MOSCOW (Reuters) - A Siberian oilfield that Russia and China plan to develop together was the site of Soviet nuclear blasts in the 1970s and 1980s, Russian officials said on Friday.
The government and state oil firm Rosneft said the field was safe, rejecting environmentalists’ concerns that oil extracted from it could be contaminated with radiation.
But the revelation raises questions for a strategic joint venture announced a week ago in which Russia, the world’s top energy producer, ceded a share of its oil wealth to China, the leading consumer.
At least seven “peaceful” nuclear detonations were performed at the Srednebotuobinskoye oilfield, according to a report published by the environment ministry of the Republic of Sakha, a remote region in Eastern Siberia also known as Yakutia.
“Yes, indeed, there were nuclear explosions performed at the site,” a ministry spokeswoman told Reuters from the city of Yakutsk. No radiation leaks were reported, she said.
Blasts at the field were intended to increase flows from oil-bearing rock and, in one case, create a storage reservoir.
Rosneft said in comments emailed to Reuters that it regularly monitors radiation at the blast sites - now mothballed - in areas where it holds production licenses.
“Radiological examination of the deposits and the production extracted from them shows that no radionuclides have reached the surface - including in the oil,” it added.
The company last week signed a joint venture memorandum with China National Petroleum Corp (CNPC) to develop the 1-billion-barrel oilfield. CEO Igor Sechin signed an agreement this week that would raise Rosneft’s exports to China to more than 1 million barrels per day.
The deals reflect President Vladimir Putin’s drive to pivot Russia’s energy export strategy eastward, away from Europe’s stagnating market and to the more dynamic Asia-Pacific region.
Rosneft did not say whether it had told CNPC about the blasts. CNPC could not provide immediate comment on the issue.
Environmental experts expressed concern that oil extracted from the field could contain radioactive elements.
“Any nuclear explosion resembles what happens in a reactor - and the blasts at Chernobyl and Fukushima,” said Vladimir Chuprov, a nuclear expert at Greenpeace Russia, referring to the reactor disasters in Ukraine and Japan.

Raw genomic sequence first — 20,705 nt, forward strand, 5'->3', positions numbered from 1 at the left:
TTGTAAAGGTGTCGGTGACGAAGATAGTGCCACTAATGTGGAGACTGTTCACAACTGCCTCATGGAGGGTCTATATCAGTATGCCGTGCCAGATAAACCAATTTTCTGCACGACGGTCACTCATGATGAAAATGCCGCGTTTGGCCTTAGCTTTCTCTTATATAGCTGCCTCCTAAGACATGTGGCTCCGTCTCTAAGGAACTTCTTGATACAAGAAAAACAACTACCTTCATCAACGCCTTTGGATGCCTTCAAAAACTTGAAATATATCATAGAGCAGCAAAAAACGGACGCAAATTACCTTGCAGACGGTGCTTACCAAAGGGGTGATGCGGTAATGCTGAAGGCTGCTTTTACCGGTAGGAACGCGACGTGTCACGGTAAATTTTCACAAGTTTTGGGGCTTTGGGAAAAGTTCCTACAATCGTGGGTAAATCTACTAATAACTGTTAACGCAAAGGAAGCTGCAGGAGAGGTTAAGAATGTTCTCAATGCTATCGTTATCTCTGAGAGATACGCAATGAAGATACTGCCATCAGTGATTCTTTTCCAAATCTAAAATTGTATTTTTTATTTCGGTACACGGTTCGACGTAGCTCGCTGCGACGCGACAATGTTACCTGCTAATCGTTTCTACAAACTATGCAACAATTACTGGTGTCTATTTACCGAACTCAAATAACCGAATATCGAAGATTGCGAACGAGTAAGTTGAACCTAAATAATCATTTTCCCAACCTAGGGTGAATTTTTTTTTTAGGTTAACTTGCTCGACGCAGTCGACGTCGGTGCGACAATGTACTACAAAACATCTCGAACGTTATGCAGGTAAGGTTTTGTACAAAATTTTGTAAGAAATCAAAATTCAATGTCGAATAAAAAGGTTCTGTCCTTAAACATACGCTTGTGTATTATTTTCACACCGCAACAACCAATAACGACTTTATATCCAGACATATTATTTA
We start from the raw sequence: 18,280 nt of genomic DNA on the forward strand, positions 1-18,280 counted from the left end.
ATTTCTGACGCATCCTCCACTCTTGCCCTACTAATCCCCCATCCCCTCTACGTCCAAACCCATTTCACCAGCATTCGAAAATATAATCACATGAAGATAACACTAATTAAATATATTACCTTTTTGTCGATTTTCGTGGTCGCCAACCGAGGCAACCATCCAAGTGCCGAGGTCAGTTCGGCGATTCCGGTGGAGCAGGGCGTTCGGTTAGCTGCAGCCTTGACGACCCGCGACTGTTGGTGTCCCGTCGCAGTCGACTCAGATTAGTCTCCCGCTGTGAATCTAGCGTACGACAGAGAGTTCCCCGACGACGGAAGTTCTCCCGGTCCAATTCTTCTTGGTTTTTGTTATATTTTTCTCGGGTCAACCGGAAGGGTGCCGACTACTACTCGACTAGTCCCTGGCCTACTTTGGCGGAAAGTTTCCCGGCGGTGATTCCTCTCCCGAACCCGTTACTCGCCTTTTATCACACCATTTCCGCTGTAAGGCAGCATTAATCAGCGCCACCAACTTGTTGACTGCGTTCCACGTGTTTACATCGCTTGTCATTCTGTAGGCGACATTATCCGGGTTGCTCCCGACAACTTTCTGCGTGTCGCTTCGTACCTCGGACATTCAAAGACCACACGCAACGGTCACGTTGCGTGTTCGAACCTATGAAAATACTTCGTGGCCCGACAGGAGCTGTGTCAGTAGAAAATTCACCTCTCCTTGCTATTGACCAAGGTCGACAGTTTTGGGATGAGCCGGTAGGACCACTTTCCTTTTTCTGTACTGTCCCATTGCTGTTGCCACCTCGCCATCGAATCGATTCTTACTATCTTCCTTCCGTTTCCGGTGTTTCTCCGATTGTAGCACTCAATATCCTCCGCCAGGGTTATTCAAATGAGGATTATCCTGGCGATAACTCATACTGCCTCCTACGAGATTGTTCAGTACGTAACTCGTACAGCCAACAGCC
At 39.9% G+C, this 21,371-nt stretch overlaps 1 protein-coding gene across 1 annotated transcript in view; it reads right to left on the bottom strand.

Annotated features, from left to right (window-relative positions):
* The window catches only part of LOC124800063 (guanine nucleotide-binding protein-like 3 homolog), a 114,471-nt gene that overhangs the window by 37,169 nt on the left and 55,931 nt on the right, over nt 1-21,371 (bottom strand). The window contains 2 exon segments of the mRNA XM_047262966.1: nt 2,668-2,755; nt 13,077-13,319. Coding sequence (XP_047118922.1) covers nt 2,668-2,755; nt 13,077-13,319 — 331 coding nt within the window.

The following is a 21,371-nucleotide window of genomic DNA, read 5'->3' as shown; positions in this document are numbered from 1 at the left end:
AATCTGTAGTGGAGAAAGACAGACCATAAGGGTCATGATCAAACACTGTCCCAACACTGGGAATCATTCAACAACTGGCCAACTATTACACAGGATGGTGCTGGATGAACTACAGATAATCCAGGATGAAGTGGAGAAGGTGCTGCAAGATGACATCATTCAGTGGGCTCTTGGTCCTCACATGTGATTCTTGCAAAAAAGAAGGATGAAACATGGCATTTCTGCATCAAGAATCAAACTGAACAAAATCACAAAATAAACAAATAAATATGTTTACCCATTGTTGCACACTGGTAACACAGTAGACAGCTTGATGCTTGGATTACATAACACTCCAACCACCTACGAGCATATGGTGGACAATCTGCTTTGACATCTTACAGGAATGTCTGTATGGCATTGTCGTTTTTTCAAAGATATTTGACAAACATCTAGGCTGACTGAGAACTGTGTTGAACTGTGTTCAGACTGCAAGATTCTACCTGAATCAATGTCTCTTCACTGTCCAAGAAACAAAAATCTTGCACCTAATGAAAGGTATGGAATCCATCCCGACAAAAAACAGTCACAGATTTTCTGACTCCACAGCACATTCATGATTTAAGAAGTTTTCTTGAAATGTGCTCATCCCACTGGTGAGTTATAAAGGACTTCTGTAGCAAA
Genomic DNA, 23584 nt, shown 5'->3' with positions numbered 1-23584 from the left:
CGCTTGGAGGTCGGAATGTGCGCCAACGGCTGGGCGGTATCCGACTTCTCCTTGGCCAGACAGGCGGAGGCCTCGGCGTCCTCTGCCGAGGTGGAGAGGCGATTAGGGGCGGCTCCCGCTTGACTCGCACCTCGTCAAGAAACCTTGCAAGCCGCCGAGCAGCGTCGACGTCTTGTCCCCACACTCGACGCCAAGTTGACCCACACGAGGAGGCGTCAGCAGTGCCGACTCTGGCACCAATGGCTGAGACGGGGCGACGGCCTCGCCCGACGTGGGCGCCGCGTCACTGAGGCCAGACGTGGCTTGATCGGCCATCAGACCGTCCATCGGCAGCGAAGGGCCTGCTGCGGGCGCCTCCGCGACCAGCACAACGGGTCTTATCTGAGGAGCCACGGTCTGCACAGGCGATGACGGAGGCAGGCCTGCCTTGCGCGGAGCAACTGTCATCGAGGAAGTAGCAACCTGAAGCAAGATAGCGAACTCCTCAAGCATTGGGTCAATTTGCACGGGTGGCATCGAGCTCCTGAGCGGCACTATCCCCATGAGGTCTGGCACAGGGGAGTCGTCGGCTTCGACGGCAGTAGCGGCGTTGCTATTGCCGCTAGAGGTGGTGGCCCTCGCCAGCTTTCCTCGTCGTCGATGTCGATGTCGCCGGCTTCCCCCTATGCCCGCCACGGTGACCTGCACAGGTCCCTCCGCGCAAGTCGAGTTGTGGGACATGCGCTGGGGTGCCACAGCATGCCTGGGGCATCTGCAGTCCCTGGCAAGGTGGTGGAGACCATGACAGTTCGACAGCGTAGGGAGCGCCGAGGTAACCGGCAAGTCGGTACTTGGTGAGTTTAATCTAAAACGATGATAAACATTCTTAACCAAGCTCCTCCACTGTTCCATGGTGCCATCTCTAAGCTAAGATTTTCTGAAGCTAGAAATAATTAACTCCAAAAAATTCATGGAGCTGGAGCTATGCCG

“The results are the same: the emission of radionuclides, including strontium-90 and caesium. There is a risk that the oil will be contaminated.”
The Ministry of Natural Resources in Moscow, which issues licenses to develop mineral resources, ruled out any danger.
“We analyze all the risks, including radioactive ones. If a field has been allocated for development, that means we consider there to be no risks,” spokesman Nikolai Gudkov said.
Nuclear explosions for industrial purposes were not unusual in the Soviet era, but the practice ended after incidents in which hazardous nuclides escaped. In the days before hydraulic fracturing or ‘fracking’, the United States also carried out such explosions, including Operation Plowshare in the 1960s, to unlock resources of natural gas and oil.
As part of its atomic weapons program, the Soviet Union separately performed above-ground nuclear tests from 1949 at Semipalatinsk in Kazakhstan, exposing hundreds of thousands of people to dangerous levels of radiation.
China carried out underground tests at Lop Nor, in its northwestern Xinjiang region that borders Kazakhstan and Mongolia, conducting the last in 1996 before setting a moratorium.
Some products of nuclear fission, like strontium and caesium, are unstable and give off harmful radiation until they decay to a stable state. Strontium-90 has a half-life of 28.8 years, while that of caesium-137 is 30 years, meaning that half of the radioactive nuclides created in a nuclear explosion would remain after those periods.
“Of course, there is danger from such deposits. The nuclides last for a long time after blasts and may leak to the surface,” Alexei Yablokov, a member of the Russian Academy of Sciences and an environmental activist, told Reuters.
The Srednebotuobinskoye field, located north-west of the town of Lensk in Yakutia, was discovered in 1970, and more than 100 exploration wells have been drilled at the site.
The report of the regional ministry, dated November 2011, did not say whether developing the field would be dangerous. But some scientists have concerns.
“Humankind has little experience with deposits where nuclear explosions were carried out,” said Viktor Repin of the St Petersburg Institute of Radioactive Hygiene, which has monitored the radioactive situation in Yakutia.
Eight peaceful explosions were carried out in Yakutia, of which two, at diamond deposits, “got out of control”, he said. Accounts of the actual number of blasts vary.
“In one explosion, radioactive materials leaked out,” he said, adding the site was covered with earth to make it safe.
The Srednebotuobinskoye field holds oil and gas condensate reserves of more than 134 million tons and over 155 billion cubic meters of gas. Output from the field started this month.
It is expected to pump 20,000 barrels per day of oil in 2014, rising to more than 100,000 bpd in 2017.
Additional reporting by Judy Hua in Beijing; Editing by Douglas Busvine and Mark Trevelyan